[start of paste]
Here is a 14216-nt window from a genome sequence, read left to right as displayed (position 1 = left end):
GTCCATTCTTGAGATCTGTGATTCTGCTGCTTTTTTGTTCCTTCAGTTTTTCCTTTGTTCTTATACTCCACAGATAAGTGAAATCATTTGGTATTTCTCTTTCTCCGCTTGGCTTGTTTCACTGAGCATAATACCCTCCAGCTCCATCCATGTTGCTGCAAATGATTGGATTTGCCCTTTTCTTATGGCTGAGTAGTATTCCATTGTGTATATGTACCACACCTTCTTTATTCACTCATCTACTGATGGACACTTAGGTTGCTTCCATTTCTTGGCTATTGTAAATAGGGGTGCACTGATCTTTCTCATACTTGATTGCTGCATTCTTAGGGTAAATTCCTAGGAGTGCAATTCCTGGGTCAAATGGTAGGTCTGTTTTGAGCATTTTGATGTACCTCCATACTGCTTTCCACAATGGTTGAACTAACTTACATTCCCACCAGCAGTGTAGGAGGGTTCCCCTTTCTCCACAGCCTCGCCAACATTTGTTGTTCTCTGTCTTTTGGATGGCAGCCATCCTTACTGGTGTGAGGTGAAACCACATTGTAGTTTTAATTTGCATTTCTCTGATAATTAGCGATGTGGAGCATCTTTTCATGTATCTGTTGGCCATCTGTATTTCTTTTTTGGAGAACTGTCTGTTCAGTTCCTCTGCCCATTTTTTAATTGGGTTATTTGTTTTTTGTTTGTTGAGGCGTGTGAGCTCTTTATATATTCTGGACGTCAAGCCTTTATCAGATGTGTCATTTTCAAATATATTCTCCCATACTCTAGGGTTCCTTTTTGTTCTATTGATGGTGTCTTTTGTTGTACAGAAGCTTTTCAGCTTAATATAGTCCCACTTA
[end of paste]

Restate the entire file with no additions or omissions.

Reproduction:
Here is a 14216-nt window from a genome sequence, read left to right as displayed (position 1 = left end):
GTCCATTCTTGAGATCTGTGATTCTGCTGCTTTTTTGTTCCTTCAGTTTTTCCTTTGTTCTTATACTCCACAGATAAGTGAAATCATTTGGTATTTCTCTTTCTCCGCTTGGCTTGTTTCACTGAGCATAATACCCTCCAGCTCCATCCATGTTGCTGCAAATGATTGGATTTGCCCTTTTCTTATGGCTGAGTAGTATTCCATTGTGTATATGTACCACACCTTCTTTATTCACTCATCTACTGATGGACACTTAGGTTGCTTCCATTTCTTGGCTATTGTAAATAGGGGTGCACTGATCTTTCTCATACTTGATTGCTGCATTCTTAGGGTAAATTCCTAGGAGTGCAATTCCTGGGTCAAATGGTAGGTCTGTTTTGAGCATTTTGATGTACCTCCATACTGCTTTCCACAATGGTTGAACTAACTTACATTCCCACCAGCAGTGTAGGAGGGTTCCCCTTTCTCCACAGCCTCGCCAACATTTGTTGTTCTCTGTCTTTTGGATGGCAGCCATCCTTACTGGTGTGAGGTGAAACCACATTGTAGTTTTAATTTGCATTTCTCTGATAATTAGCGATGTGGAGCATCTTTTCATGTATCTGTTGGCCATCTGTATTTCTTTTTTGGAGAACTGTCTGTTCAGTTCCTCTGCCCATTTTTTAATTGGGTTATTTGTTTTTTGTTTGTTGAGGCGTGTGAGCTCTTTATATATTCTGGACGTCAAGCCTTTATCAGATGTGTCATTTTCAAATATATTCTCCCATACTCTAGGGTTCCTTTTTGTTCTATTGATGGTGTCTTTTGTTGTACAGAAGCTTTTCAGCTTAATATAGTCCCACTTA